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FOR PUBLICATION UNITED STATES COURT OF APPEALS FOR THE NINTH CIRCUIT CALIFORNIA PUBLIC UTILITIES COMMISSION, Petitioner, No. 16-70481 OPINION CALIFORNIA DEPARTMENT OF WATER RESOURCES STATE WATER PROJECT; SACRAMENTO MUNICIPAL UTILITY DISTRICT; TRANSMISSION AGENCY OF NORTHERN CALIFORNIA, Petitioners-Intervenors, v. FEDERAL ENERGY REGULATORY COMMISSION, Respondent, PACIFIC GAS & ELECTRIC COMPANY, Respondent-Intervenor. On Petition for Review of an Order of the Federal Energy Regulatory Commission Argued and Submitted October 13, 2017 San Francisco, California Filed January 8, 2018 2 CPUC V. FERC Before: Sidney R. Thomas, Chief Judge, and Stephen Reinhardt and Stephen S. Trott, Circuit Judges. Opinion by Chief Judge Thomas SUMMARY* Federal Energy Regulatory Commission The panel granted the California Public Utilities Commission’s (“CPUC”) petition for review and held that the Federal Energy Regulatory Commission (“FERC”) arbitrarily and capriciously determined that Pacific Gas & Electric was eligible for an incentive adder for remaining a member of the California Independent System Operator Corporation when state law prevented PG&E’s departure without authorization. Section 219(c) of the Federal Power Act required FERC to provide incentives to induce utilities to join regional transmission organizations. Accordingly, FERC adopted Order 679 which established upward adjustments, or “incentive adders,” to the rate of return on equity of utilities that participate in transmission organizations. In 1998, the CPUC approved PG&E’s transfer of operational control of certain transmission assets to a newly-created California Independent System Operator Corporation. The panel held that FERC did not reasonably interpret Order 679 as justifying summary grants of adders for * This summary constitutes no part of the opinion of the court. It has been prepared by court staff for the convenience of the reader. CPUC V. FERC 3 remaining in a transmission organization. The panel also held that FERC’s interpretation was neither entitled to Auer v. Robbins, 519 U.S. 452 (1997), deference nor persuasive in its own right. The panel further held that because its interpretation was unreasonable, FERC’s grants of adders to PG&E were an unexplained departure from longstanding policy, which provided that incentives should only be awarded to induce future voluntary behavior. In addition, the panel held that FERC created a generic adder in violation of Order 679’s requirement of case-by-case review of adders. The panel held that the CPUC’s petition was not an impermissible collateral attack on Order 679. COUNSEL Traci L. Bone (argued), Harvey Y. Morris, and Arocles Aguilar, San Francisco, California, as and for Petitioner. Harvey L. Reiter (argued), Stinson Leonard Street LLP, Washington, D.C.; Michael R. Postar, Duncan Weinberg Genzer & Pembroke, Washington, D.C.; Katharine M. Mapes, Spiegel & McDiarmid LLP, Washington, D.C.; for Petitioners-Intervenors. Mark Patrizio (argued), San Francisco, California, for Respondent-Intervenor. Anand Viswanathan (argued), Attorney; Robert H. Solomon, Solicitor; Max Minzner, General Counsel; Washington, D.C.; as and for Respondent. 4 CPUC V. FERC OPINION THOMAS, Chief Circuit Judge: In this petition for review, we consider whether the Federal Energy Regulatory Commission (“FERC” or “Commission”) arbitrarily and capriciously determined that Pacific Gas & Electric Company (“PG&E”) was eligible for an incentive adder for remaining a member of the California Independent System Operator Corporation (“Cal-ISO”) when state law prevented PG&E’s departure without authorization. We conclude that it did, and we grant the petition. I Section 201 of the Federal Power Act (“FPA”) gives FERC jurisdiction over the rates, terms, and conditions of service for the transmission and sale at wholesale of electric energy in interstate commerce. 16 U.S.C. §§ 824(a)-(b). Section 219 of the FPA, added in 2005, directed FERC to promulgate a rule providing incentive-based rates for electric transmission for the purpose of benefitting consumers through increased reliability and lower costs of power. 16 U.S.C. § 824s(a). As relevant here, section 219(c) required FERC to provide incentives to induce utilities to join regional transmission organizations. 16 U.S.C. § 824s(c). FERC did so in 2006 through the adoption of Order 679 and the rehearing orders that followed. Promoting Transmission Investment Through Pricing Reform, Order No. 679, 116 FERC ¶ 61,057 (“Order 679”), order on reh’g, Order No. 679-A, 117 FERC ¶ 61,345 (2006) (“Order 679-A”), order on reh’g, Order No. 679-B, 119 FERC ¶ 61,062 (2007) (“Order 679-B”). CPUC V. FERC 5 Order 679 established upward adjustments, or “incentive adders,” to the rate of return on equity of utilities that participate in transmission organizations. Order 679 set forth the terms on which FERC would grant the incentive adders. FERC determined that it would “not grant outright any incentives,” but that it would grant such incentives “when justified” in the context of individual declaratory orders or section 205 filings.1 Order 679 at PP 1, 326. FERC would evaluate adder requests on a “case-by-case basis.” Id. at P 326. Order 679 provided that adders would be available for utilities that “have already joined, and that remain members of,” transmission organizations in “recognition of the benefits that flow from membership” and the fact that “continuing membership is generally voluntary.” Order 679 at P 331. The order stated that a utility “will be presumed to be eligible for the incentive” if it can demonstrate that it has joined a transmission organization and that its membership is ongoing. Id. at P 327. FERC declined to create a “generic adder” for membership in a transmission organization. Order 679 at P 326. Commenters had urged FERC to make a “generic finding” that any entity that joins a transmission organization “automatically qualif[ies]” for an incentive adder, with at least one commenter specifically proposing a 50 basis-point incentive adder. Id. at P 318. FERC declined to adopt this 1 “Section 205” refers to FPA § 205, codified at 16 U.S.C. § 824d. Investor-owned utilities like PG&E make transmission owner rate case filings with FERC pursuant to section 205 in order to recover their costs of transmission service. 6 CPUC V. FERC proposal, electing to consider “on a case-by-case basis” what incentive (if any) is appropriate for a utility. Id. at P 326. In 1995, as part of its restructuring of California’s electric power industry, the California Public Utilities Commission (“CPUC”) ordered the state’s three largest investor-owned utilities, including PG&E, to submit to FERC a proposal to establish an independent system operator (“ISO”) and to transfer operational control of their facilities to that ISO.2 Order Instituting Rulemaking on Commission’s Proposed Policies Governing Restructuring California’s Electric Service Industry and Reforming Regulation, 64 CPUC 2d 1, p. 95, 1995 WL 792086 at *99 (Dec. 20, 1995) (“CPUC Decision 95-12-063”). In the same decision, CPUC retained authority under California state law to review any transfer of control of transmission facilities to the ISO. CPUC Decision 95-12-063, p. 31, 1995 WL 792086 at *15 (citing Cal. Pub. Util. Code § 851). CPUC’s determinations were largely affirmed in state law. See Cal. Pub. Util. Code §§ 330, 365. In 1997, California’s three largest investor-owned utilities, including PG&E, sought CPUC authorization to turn over operational control of certain transmission assets to the newly-created Cal-ISO. CPUC approved this transfer of control. In its decision approving the transfer, CPUC stated that any further transfers of control, such as transfers of control from the Cal-ISO back to the utilities, would also require CPUC authorization under state law. Joint Application of Pac. Gas & Elec. Co., San Diego Gas & Elec. Co., and S. Cal. Edison Co., 78 CPUC 2d 307, p. 313, 1998 2 An ISO is a form of regional transmission organization, and an ISO’s members are eligible for incentive adders under section 219(c) and Order 679. CPUC V. FERC 7 WL 242747 at *7 (Jan. 21, 1998) (citing Cal. Pub. Util. Code § 851). Since it joined the Cal-ISO in 1997, PG&E has submitted an annual “transmission owner” tariff filing to FERC pursuant to section 205 of the FPA. See Pac. Gas. & Elec. Co., 148 FERC ¶ 61,245 at P 1 n.2 (2014). Each filing establishes PG&E’s transmission revenue requirement, which includes the rate of return to which it is entitled as a participating transmission owner. Id. Since 2007, PG&E has regularly invoked Order 679 in its tariff filings to request 50 basis-point incentive adders for its ongoing participation in the Cal-ISO, and FERC has summarily granted those requests.3 Various parties, including CPUC, protested PG&E’s earlier requests, but those cases settled without final resolution of the objections raised. In 2014 and 2015, PG&E filed its sixteenth and seventeenth transmission owner tariff filings, respectively (“TO 16” and “TO 17”). In each of those filings, PG&E requested a 50 basis-point incentive adder. CPUC filed timely protests to both of the filings. CPUC’s protests claimed that because PG&E’s continued participation in the Cal-ISO is mandated by CPUC order, granting it incentive adders would reward PG&E for doing something it was already required to do. 3 See Pac. Gas & Elec. Co., 120 FERC ¶ 61,296 at P 15 (2007); Pac. Gas & Elec. Co., 124 FERC ¶ 61,305 at P 20 (2008); Pac. Gas & Elec. Co. 128 FERC ¶ 61,288 at P 19 (2009); Pac. Gas & Elec. Co., 132 FERC ¶ 61,272 at P 23 (2010); Pac. Gas & Elec. Co., 141 FERC ¶ 61,168 at P 25 (2012); Pac. Gas & Elec. Co., 144 FERC ¶ 61,227 at P 20 (2013); Pac. Gas & Elec. Co., 148 FERC ¶ 61,245 at P 30 (2014); Pac. Gas & Elec. Co., 152 FERC ¶ 61,252 at P 23 (2015). 8 CPUC V. FERC FERC issued orders in both proceedings summarily granting PG&E’s requested adders. Pac. Gas & Elec. Co., 148 FERC ¶ 61,245 at P 30 (2014) (“TO 16 Initial Order”); Pac. Gas & Elec. Co., 152 FERC ¶ 61,252 at P 23 (2015) (“TO 17 Initial Order”). The TO 16 Initial Order responded to CPUC’s arguments by stating: “[C]onsistent with previous Commissions [sic] orders, we summarily accept PG&E’s request for a 50 basis point incentive ROE adder for its continued participation in [CalISO] . . . Parties opposing PG&E’s request . . . have presented no new evidence or circumstances to warrant reexamining whether the adder is appropriate in this proceeding.” TO 16 Initial Order at P 30 (footnotes omitted). The TO 17 Initial Order held similarly: “[C]onsistent with previous Commission orders, we accept PG&E’s request for a 50 basis point incentive ROE adder for its continued participation in [Cal-ISO] . . . PG&E is a member of [Cal-ISO] . . . and its membership is ongoing; therefore, PG&E is presumed to be eligible for this incentive adder in accordance with Order No. 679.” TO 17 Initial Order at P 23 (footnotes omitted). FERC rejected CPUC’s argument that the incentive adder was not justified because it did not “induce” PG&E’s continuing membership in the Cal-ISO: “Notwithstanding CPUC’s argument asserting that PG&E’s participation is not voluntary CPUC V. FERC 9 because it is mandated by state law, it is within the Commission’s authority to grant incentive adders as described in Order No. 679.” Id. at P 24. FERC also rejected CPUC’s argument that it had created a generic adder, stating that PG&E had demonstrated that it was a Cal-ISO member and “thus satisfied the criteria set forth in Order No. 679.” Id. at P 25. CPUC sought rehearing of both FERC orders. CPUC explained that FERC erred by granting PG&E an incentive adder even though it was not free to leave the Cal-ISO; failing to respond to CPUC’s arguments about PG&E’s involuntary membership in the Cal-ISO; and granting a generic adder inconsistent with Order 679. FERC denied CPUC’s rehearing requests. Pac. Gas & Elec. Co., 154 FERC ¶ 61,119 at P 10 (2016) (“TO 16 Reh’g Order”); Pac. Gas & Elec. Co., 154 FERC ¶ 61,118 at P 9 (2016) (“TO 17 Reh’g Order”). In response to CPUC’s claims that PG&E was not free to leave the Cal-ISO, FERC stated that Order 679 “is clear that the Commission may grant incentive adders for public utilities that join and/or continue to remain in” transmission organizations and that the order does not “require that the Commission discontinue such adders in the face of arguments like those that CPUC has made here.” TO 16 Reh’g Order at P 10; TO 17 Reh’g Order at P 9. In response to CPUC’s claims that FERC had adopted a generic adder, FERC stated that utilities with ongoing membership in transmission organizations are “presumed eligible” for the adder and that CPUC “concedes” that PG&E had an ongoing membership in the Cal-ISO. TO 16 Reh’g Order at P 11; TO 17 Reh’g Order at P 11. FERC added that because PG&E’s membership in the Cal-ISO helps the CalISO to “fulfill its duties,” FERC found the incentive adders 10 CPUC V. FERC “to be justified.” TO 16 Reh’g Order at P 12; TO 17 Reh’g Order at P 10. Finally, FERC asserted that CPUC’s objection amounted to a “collateral attack” on Order 679 and Order 679-A that it did not need to address. TO 16 Reh’g Order at P 13; TO 17 Reh’g Order at P 12. CPUC timely petitioned for review. II FERC has jurisdiction over the two transmission owner rate filings (TO 16 and TO 17) that initiated the instant proceedings pursuant to section 205 of the FPA. See 16 U.S.C. § 824d. We have jurisdiction to review “order[s] issued by the Commission” under section 313(b) of the FPA. See 16 U.S.C. § 825l(b). All parties to this petition for review agree that the incentive adder issue was definitively resolved by FERC in the orders under review. We review a decision by FERC to determine whether its action was “arbitrary, capricious, an abuse of discretion, or otherwise not in accordance with law.” 5 U.S.C. § 706(2), see also Fall River Rural Elec. Coop., Inc. v. FERC, 543 F.3d 519, 525 (9th Cir. 2008). “A court is not to ask whether a regulatory decision is the best one possible or even whether it is better than the alternatives.” FERC v. Elec. Power Supply Ass’n, 136 S. Ct. 760, 782 (2016). Rather, the court must uphold a decision if the agency has “examined the relevant considerations and articulated a satisfactory explanation for its action, including a rational connection between the facts found and the choice made.” Id. (quoting Motor Vehicle Mfrs. Ass’n of United States, Inc. v. State Farm Mut. Auto. Ins. Co., 463 U.S. 29, 43 (1983)) (alterations normalized). Our review “is limited to . . . the administrative CPUC V. FERC 11 record,” Envtl. Coal. of Ojai v. Brown, 72 F.3d 1411, 1414 (9th Cir. 1995), and to those “grounds upon which . . . the record discloses that [the agency’s] action was based.” SEC v. Chenery Corp., 318 U.S. 80, 87 (1943). III FERC’s determination that PG&E was entitled to incentive adders for remaining in the Cal-ISO was arbitrary and capricious. FERC did not reasonably interpret Order 679 as justifying summary grants of adders for remaining in a transmission organization. Because its interpretation was unreasonable, FERC’s grants of adders to PG&E were an unexplained departure from longstanding policy. Moreover, FERC created a generic adder in violation of the order. A FERC’s interpretation of Order 679 as justifying summary grants of incentive adders to utilities that remain in transmission organizations was not reasonable. Under Auer v. Robbins, 519 U.S. 452 (1997), we defer to an agency’s interpretation of its own ambiguous regulation unless that interpretation is “plainly erroneous or inconsistent with the regulation, or there is reason to suspect that the interpretation does not reflect the agency’s fair and considered judgment on the matter in question.” W. Radio Servs. Co. v. Qwest Corp., 678 F.3d 970, 984–85 (9th Cir. 2012) (internal citation omitted). FERC interprets Order 679 as conferring on it “the authority. . . to continue to grant incentive adders for electric utilities . . . that remain members of regional transmission 12 CPUC V. FERC organizations” without further inquiry into the voluntariness of their membership. Brief of Respondent at 20. FERC notes that Order 679 makes an entity presumptively eligible to receive an adder if it demonstrates continuing membership in a transmission organization. See Order 679 at P 327. FERC appears to interpret the “presumed to be eligible” language as absolving it of an obligation to consider whether the presumption should apply to utilities that are prohibited from withdrawing from transmission organizations without the consent of a higher authority. Under this interpretation, ongoing membership itself is the sole criterion for receipt of an incentive adder. 1 FERC’s interpretation of Order 679 is plainly erroneous and inconsistent with the regulation. Order 679 provides that a utility demonstrating that it has remained in a transmission organization is “presumed to be eligible” for an incentive adder. Order 679 at P 327. However, language throughout Orders 679 and 679-A suggests that the presumption of eligibility may be rebutted by the arguments CPUC has made and that ongoing membership is not sufficient for an incentive adder. The orders commit FERC to case-by-case review of incentive adders even for utilities that have demonstrated ongoing membership in transmission organizations. Order 679 states that FERC “will approve, when justified, requests for ROE-based incentives for public utilities that join and/or continue to be a member of” transmission organizations. Order 679 at P 326 (emphasis added). If all utilities that continued to be members of transmission organizations automatically qualified for incentive adders, the “when CPUC V. FERC 13 justified” language would be surplusage. In the same paragraph, FERC declines proposals to “create a generic adder for such membership” and states that it will “consider specific incentives on a case-by-case basis.” Id. If FERC’s interpretation were correct, case-by-case review would be meaningless. The justification for incentive adders as articulated in Order 679 also belies FERC interpretation of the order. The order states that the “basis for the incentive is a recognition of the benefits that flow from membership in [transmission] organizations and the fact that continuing membership is generally voluntary.” Order 679 at P 331 (emphasis added). When membership is not voluntary, the incentive is presumably not justified. Challenges to the presumption of eligibility for the incentive on such grounds would not be precluded by the order and would need to be addressed by FERC if raised in tariff filing proceedings. Order 679-A, citing section 219’s purpose of ensuring reliability and reducing the cost of power, describes incentive adders as “an inducement for utilities to join, and remain in, Transmission Organizations.” Order 679-A at P 86 (emphasis added). An incentive cannot “induce” behavior that is already legally mandated. Thus, the voluntariness of a utility’s membership in a transmission organization is logically relevant to whether it is eligible for an adder. The same paragraph acknowledges that granting incentives only for joining transmission organizations “offers no inducement to stay in these organizations for members with the option to withdraw.” Id. (emphasis added). Order 679-A thus distinguishes between utilities that have the option to withdraw from transmission organizations and those without 14 CPUC V. FERC the option, and it necessarily implies that incentives are justified only for the former. Finally, Order 679-A states that with respect to incentives under section 219, “[a] prior contractual commitment or statute may have a bearing on our nexus evaluation of individual applications.” Order 679-A at P 122. This also necessarily implies that ongoing membership in a transmission organization is not dispositive as to incentive adder eligibility. FERC argues that Orders 679 and 679-A considered and rejected the argument that the voluntariness of a utility’s membership in a transmission organization should bear on its eligibility for an incentive adder. Order 679 did decline to adopt proposals making utilities ineligible for incentives if they were ordered to join transmission organizations by statute. Order 679 at P 316; Order 679-A at P 83. However, this does not support FERC’s interpretation, which holds that utilities that remain in transmission organizations qualify for adders even when their continued participation is compelled by statute. No party to the Order 679 proceedings raised the issue of whether a utility could qualify for an incentive for its involuntary continued participation in a transmission organization. The text of Orders 679 and 679-A makes it clear that FERC’s interpretation of those orders is plainly erroneous and inconsistent with the regulations. The orders did not make ongoing membership in a transmission organization the sole criterion for an incentive adder, and the orders did not preclude challenges based on the voluntariness of a utility’s membership in a transmission organization. We decline to defer to FERC’s interpretation of the orders. CPUC V. FERC 15 2 Even if not plainly erroneous, an agency’s interpretation is not owed deference if “there is reason to suspect that the interpretation does not reflect the agency’s fair and considered judgment on the matter in question.” W. Radio Servs. Co., 678 F.3d at 985. “Indicia of inadequate consideration include . . . signs that the agency’s interpretation amounts to no more than a convenient litigating position; or an appearance that the agency’s interpretation is no more than a post hoc rationalization advanced by an agency seeking to defend past agency action against attack.” Price v. Stevedoring Servs. of Am., Inc., 697 F.3d 820, 829–30 n.4 (9th Cir. 2012) (en banc) (internal quotation marks and citations omitted). FERC’s interpretation of Order 679 is a post hoc rationalization of its actions. FERC never before explicitly articulated the interpretation it relies on, even though, as the author of Order 679, it could have easily incorporated the interpretation into the order. Order 679 provides that utilities that demonstrate ongoing membership in transmission organizations will be “presumed to be eligible” for incentive adders, but it is silent as to whether that presumption can be rebutted for utilities that cannot voluntarily leave their organizations. Order 679 at P 327. Nowhere does Order 679 state that the voluntariness of a utility’s membership is irrelevant to its eligibility for an incentive adder, even though this would have been a reasonably foreseeable challenge to future adders. By observing that transmission organization membership was “generally voluntary,” FERC indicated that it knew that some utilities could not voluntarily leave. Order 679 at P 331 (emphasis added). FERC could have foreseen a challenge like CPUC’s challenge here. 16 CPUC V. FERC Nor did FERC clearly articulate its interpretation in the two orders currently on review. In denying CPUC’s rehearing requests for the TO 16 and TO 17 orders, FERC merely stated that “it is within the Commission’s authority to grant incentive adders as described in Order No. 679,” that Order 679 “is clear that the Commission may grant incentive adders for public utilities that join and/or continue to remain in” transmission organizations, and that Order 679 does not “require that the Commission discontinue such adders in the face of arguments like those that the CPUC has made here.” TO 16 Reh’g Order at P 10; TO 17 Reh’g Order at P 9. These statements do not reflect a fair and considered judgment on the meaning of Order 679. It is apparent that FERC’s interpretation of Order 679 is merely a convenient litigating position and a post hoc rationalization of the orders on review. We decline to defer to the interpretation. 3 “[W]hen Auer deference is not warranted, an agency’s interpretation of an ambiguous regulation should be evaluated under the principle articulated in Skidmore v. Swift & Co., 323 U.S. 134 (1944).” Indep. Training & Apprenticeship Program v. Cal. Dep’t of Indus. Relations, 730 F.3d 1024, 1035 (9th Cir. 2013). Under this standard, this court gives an agency’s interpretation “a measure of deference proportional to the thoroughness evident in its consideration, the validity of its reasoning, its consistency with earlier and later pronouncements, and all those factors which give it the power to persuade.” Id. at 1036 (quoting Christopher v. SmithKline Beecham Corp., 567 U.S. 142, 159 (2012)) (internal quotation marks omitted). CPUC V. FERC 17 FERC’s interpretation does not reflect thorough consideration, nor is it persuasive in its own right. FERC does not develop or justify its interpretation in either the orders on review or in its briefing before this court; the interpretation is found only in FERC’s post-hoc reasoning.4 We do not owe deference to such a “nominal” interpretation. Barboza v. Cal. Ass’n of Prof’l Firefighters, 799 F.3d 1257, 1267 (9th Cir. 2015). Moreover, as explained above, FERC’s interpretation is inconsistent with the text of Order 679 and Order 679-A and the evident purposes of those regulations. In light of our conclusion that FERC’s interpretation is neither entitled to Auer deference nor persuasive in its own right, we employ traditional tools of interpretation to determine whether Order 679 permits challenges to the presumption of eligibility of the sort CPUC has lodged here. Christopher v. SmithKline Beecham Corp., 567 U.S. at 161. The order’s plain language and purpose show that it does. A utility that joins a regional transmission organization is “presumed to be eligible” for incentive adders under Order 679, but this presumption is rebuttable. Order 679 at P 327. Given the order’s evident purpose of inducing utilities to voluntarily remain in transmission organizations, and given its language specifying that incentives will be awarded “when justified” and on a “case-by-case basis,” it permits challenges to incentives on the grounds that they will not induce continuing participation in transmission organizations. Id. at 4 In a proceeding subsequent to the orders on review here, FERC offered for the first time an explicit interpretation of the “presumption” provision in Order 679, in line with the implicit interpretation at issue here. See Pac. Gas & Elec. Co., 160 FERC ¶ 61,090 at P 13 (Sept. 20, 2017). Because this interpretation was not advanced in the two orders on review here, it could not sustain those orders even if we were to consider it. 18 CPUC V. FERC P 326. Challenges such as that mounted by CPUC are not precluded and must be answered by FERC. B Given that its interpretation of Order 679 is not controlling, FERC failed to provide a reasoned explanation for its actions in the orders under review. An agency must “articulate a satisfactory explanation for its action.” Motor Vehicle Mfrs. Ass’n, 463 U.S. at 43. When an agency changes policy, the requirement that it provide a reasoned explanation for its action demands, at a minimum, that the agency “display awareness that it is changing position.” FCC v. Fox Television Stations, Inc., 556 U.S. 502, 515 (2009). “An agency may not, for example, depart from a prior policy sub silentio or simply disregard rules that are still on the books.” Id. FERC had a longstanding policy that incentives should only be awarded to induce future behavior. FERC departed from this policy without acknowledgment or explanation. This departure was arbitrary and capricious. 1 FERC has a longstanding policy that rate incentives must be prospective and that there must be a connection between the incentive and the conduct meant to be induced. This policy is incorporated in Order 679. The policy prohibits FERC from rewarding utilities for past conduct or for conduct which they are otherwise obligated to undertake. This longstanding policy is evinced in a series of FERC decisions and statements. In 2001, FERC denied a committee CPUC V. FERC 19 of utilities an incentive for a maintenance/construction pilot project. FERC reasoned that awarding the incentive would “unjustly reward” the committee “for doing what it is supposed to do, i.e., to adequately maintain its facilities in a prudent, cost-effective manner.” New England Power Pool, 97 FERC ¶ 61,093 at 61,477 (2001), order on reh’g, 98 FERC ¶ 61,249 (2002). In a 2001 case, FERC found that retroactive incentives are ineffective, since the utilities that would receive the incentives “would have already made their decisions.” ISO New England, 96 FERC ¶ 61,359 at 62,355 (2001), aff’d Sithe New England Holdings, LLC v. FERC, 308 F.3d 71, 78 (1st Cir. 2002). A 1992 FERC policy statement makes its position clear: “Consideration of past performance would violate the standard that incentive ratemaking must be prospective. . . . Incentive regulation can produce superior results over traditional regulation only if it is prospective.” Incentive Ratemaking for Interstate Nat. Gas Pipelines, Oil Pipelines, & Elec. Utilities, 61 FERC ¶ 61,168 at 61,599 (1992). In 2006, prior to the adoption of Order 679, FERC denied Southern California Edision Company (“SCE”) an incentive for joining the Cal-ISO because SCE was already a member. FERC stated that SCE “need[ed] no inducement” to join the Cal-ISO, because it was already a member. S. Cal. Edison Co., 114 FERC ¶ 61,018 at P 15 (2006). FERC argues that this longstanding policy predates, and is implicitly superseded by, Order 679. Order 679 did explicitly reverse the holding in S. Cal. Edison, in which FERC had denied SCE an incentive for joining the Cal-ISO because SCE was already a Cal-ISO member. In Order 679A, FERC stated that its decision in S. Cal. Edison “failed to recognize that incentives are equally important in inducing utilities to join and remain in Transmission Organizations.” 20 CPUC V. FERC Order 679-A at P 86 n.142. However, this statement did not overrule FERC’s policy of awarding incentives to induce future voluntary conduct. FERC overruled its policy barring incentives to utilities for remaining in transmission organizations, but it still treated such incentives as prospective: they were premised on the fact that membership in transmission organizations was “generally voluntary,” and thus that utilities may need incentives to choose to remain in such organizations. Order 679 at P 331. FERC’s policy of only providing incentives to induce future voluntary conduct was still in place as of the TO 16 and TO 17 orders. 2 Awarding PG&E incentive adders was a departure from FERC’s longstanding policy that incentives should only be awarded to induce voluntary conduct. This unacknowledged and unexplained departure from policy was arbitrary and capricious. In the initial orders and on rehearing, FERC did not acknowledge its longstanding policy, nor did it provide an explanation for its departure from that policy. It merely asserted that it had the authority to grant incentive adders to PG&E and that CPUC’s voluntariness arguments were irrelevant to adder eligibility. FERC’s statements would only explain its actions if its interpretation of Order 679 were correct. Because that interpretation is erroneous, the orders on review were a departure from Order 679’s terms and the longstanding policy it incorporates. Without any CPUC V. FERC 21 acknowledgment or explanation of that departure, the orders were arbitrary and capricious.5 C FERC also acted arbitrarily and capriciously by creating a generic adder in contravention of Order 679’s requirement of case-by-case review of adders. Order 679 provides that FERC will approve incentive adder requests “when justified” and will evaluate such requests “on a case-by-case basis.” Order 679 at P 326. Order 679 explicitly rejected a proposal to adopt a generic 50basis-point incentive adder for ongoing transmission organization membership. Id. In its challenges to PG&E’s tariff filings, CPUC argued that incentive adders could not induce PG&E to remain in the Cal-ISO since its membership was involuntary. FERC ignored this argument and “summarily accept[ed]” PG&E’s 5 FERC and PG&E each argue that PG&E’s participation in the CalISO is, in fact, voluntary. FERC argues that even if PG&E is not free to leave the Cal-ISO without CPUC’s consent, “that still does not demonstrate that [PG&E] is forbidden from seeking to leave the [CalISO],” and that PG&E “could take steps, with California’s approval, to voluntarily leave the [Cal-ISO].” Brief of Respondent at 23–24. PG&E goes a step further and argues that its withdrawal from membership in the Cal-ISO is not subject to CPUC approval. Brief of PG&E as RespondentIntervenor at 22–25. These arguments, even if correct, could not sustain the orders on review, as they do not appear anywhere in those orders. We can only uphold agency action on grounds articulated by the agency in its orders; we “may not accept appellate counsel’s post hoc rationalizations for agency action.” Or. Nat. Desert Ass’n v. Bureau of Land Mgmt., 531 F.3d 1114, 1141 (9th Cir. 2008) (quoting Motor Vehicle Mfrs. Ass’n, 463 U.S. at 50). 22 CPUC V. FERC adder request “consistent with previous Commission orders.” TO 16 Initial Order at P 30; TO 17 Initial Order at P 23. It reiterated this position on rehearing. TO 16 Reh’g Order at P 11; TO 17 Reh’g Order at P 11. FERC also asserted that an adder is not “generic” simply because other utilities have received the same adder. TO 16 Reh’g Order at P 13 & n.26 (citing Midcontinent Indep. Sys. Operator, Inc., 161 FERC ¶ 62,269 at P 14 (2015)); TO 17 Reh’g Order, at P 11 & n.22 (same). When Order 679 is read in accordance with its plain language and evident purpose, it is clear that FERC has created a generic adder in violation of its provisions. To satisfy Order 679’s case-by-case analysis requirement and to avoid creating a generic adder, FERC needed to inquire into PG&E’s specific circumstances, i.e., whether it could unilaterally leave the Cal-ISO and thus whether an incentive adder could induce it to remain in the Cal-ISO. The fact that the other utilities have received the same adder does not make it generic; it is the fact that the adders were granted summarily without any case-specific inquiry into the circumstances of PG&E’s membership that made them generic. FERC’s summary grants are an unacknowledged and unexplained departure from Order 679. The orders on review are arbitrary and capricious. Fox, 556 U.S. at 515. IV CPUC’s petition is not an impermissible collateral attack on Order 679. Under the FPA, this court’s “jurisdiction . . . is limited to review of new orders,” and the court does not have jurisdiction over a petition for review “that collaterally attacks a prior FERC order.” Pac. Gas & Elec. Co. v. FERC, 464 F.3d 861, 868 (9th Cir. 2006). A petition for review CPUC V. FERC 23 under the FPA is a collateral attack on a prior FERC order if the order upon which the petition is based is a “clarification,” as opposed to a “modification,” of the prior order. Id. To differentiate between a clarification and a modification, the court asks “whether a reasonable party in the petitioner’s position would have perceived a very substantial risk that the original order meant what the Commission now says it meant.” Id. at 868–69 (citation and alterations omitted). For the same reasons that FERC’s interpretation of Order 679 is inconsistent with the regulation, a reasonable party in CPUC’s position would not have perceived a very substantial risk that FERC would interpret Order 679 as precluding its challenges. To the extent that FERC now interprets Order 679 as precluding such challenges, this interpretation constitutes a modification, and CPUC’s challenge is not an impermissible collateral attack on the original order. FERC makes two additional arguments in support of its collateral attack claim. First, FERC argues that CPUC’s petition is a collateral attack on Order 679 because CPUC is advancing the same argument that FERC considered and rejected in 2006: that utilities legally mandated to join transmission organizations should not be eligible to receive incentive adders. However, this is not the challenge CPUC is making. CPUC challenges incentive adders for remaining in a transmission organization when a utility is not free to leave. No party to the Order 679 proceeding raised the issue of whether a utility could qualify for an incentive adder for continued participation in a transmission organization when such participation was not voluntary. CPUC was not precluded from making such a challenge to the orders on review. 24 CPUC V. FERC Second, FERC argues that CPUC had sufficient notice that PG&E was eligible for an incentive adder because it has been a party to each of the annual proceedings since 2007 in which FERC approved PG&E’s requests for incentive adders. This argument is also unpersuasive. CPUC settled the proceedings granting PG&E’s first incentive adder in 2007, as well as every other proceeding that followed. Each one of those orders stated that FERC’s approval of the settlement did not constitute precedent regarding any issue or principle raised in the proceeding. FERC cannot now cite these settlement approvals as putting CPUC on notice that it was precluded from challenging future incentive adders. Neither Order 679 nor the settlement approval orders that followed gave CPUC sufficient notice that Order 679 precluded challenges to incentive adder eligibility on the ground that a utility’s membership in a transmission organization is involuntary. CPUC’s petition is thus not an impermissible collateral attack on Order 679. V We grant CPUC’s petition for review and remand to FERC for further proceedings consistent with this opinion. We need not, and do not, reach any other issue urged by the parties. PETITION GRANTED.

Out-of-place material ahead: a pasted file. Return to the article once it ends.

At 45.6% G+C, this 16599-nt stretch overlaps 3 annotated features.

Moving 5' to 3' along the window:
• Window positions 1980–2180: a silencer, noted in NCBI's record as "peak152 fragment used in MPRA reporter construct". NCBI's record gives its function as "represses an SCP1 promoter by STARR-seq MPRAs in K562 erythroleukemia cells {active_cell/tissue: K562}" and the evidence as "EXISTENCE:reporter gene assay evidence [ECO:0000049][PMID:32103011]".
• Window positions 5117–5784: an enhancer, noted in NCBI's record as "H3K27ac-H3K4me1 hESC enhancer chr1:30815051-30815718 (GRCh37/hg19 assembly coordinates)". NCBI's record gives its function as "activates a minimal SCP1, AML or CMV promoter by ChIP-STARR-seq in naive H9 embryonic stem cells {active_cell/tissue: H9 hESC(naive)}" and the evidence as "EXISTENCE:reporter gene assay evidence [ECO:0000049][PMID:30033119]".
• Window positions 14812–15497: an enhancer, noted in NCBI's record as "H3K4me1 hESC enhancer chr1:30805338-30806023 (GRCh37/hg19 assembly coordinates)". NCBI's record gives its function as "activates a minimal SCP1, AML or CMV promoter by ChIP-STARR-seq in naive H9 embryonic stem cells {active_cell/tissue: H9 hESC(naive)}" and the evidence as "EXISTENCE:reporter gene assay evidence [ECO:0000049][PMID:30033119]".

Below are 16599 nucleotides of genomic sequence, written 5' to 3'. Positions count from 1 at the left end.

Primary Holding

FERC's determination that PG&E was entitled to incentive adders for remaining in the Cal-ISO was arbitrary and capricious.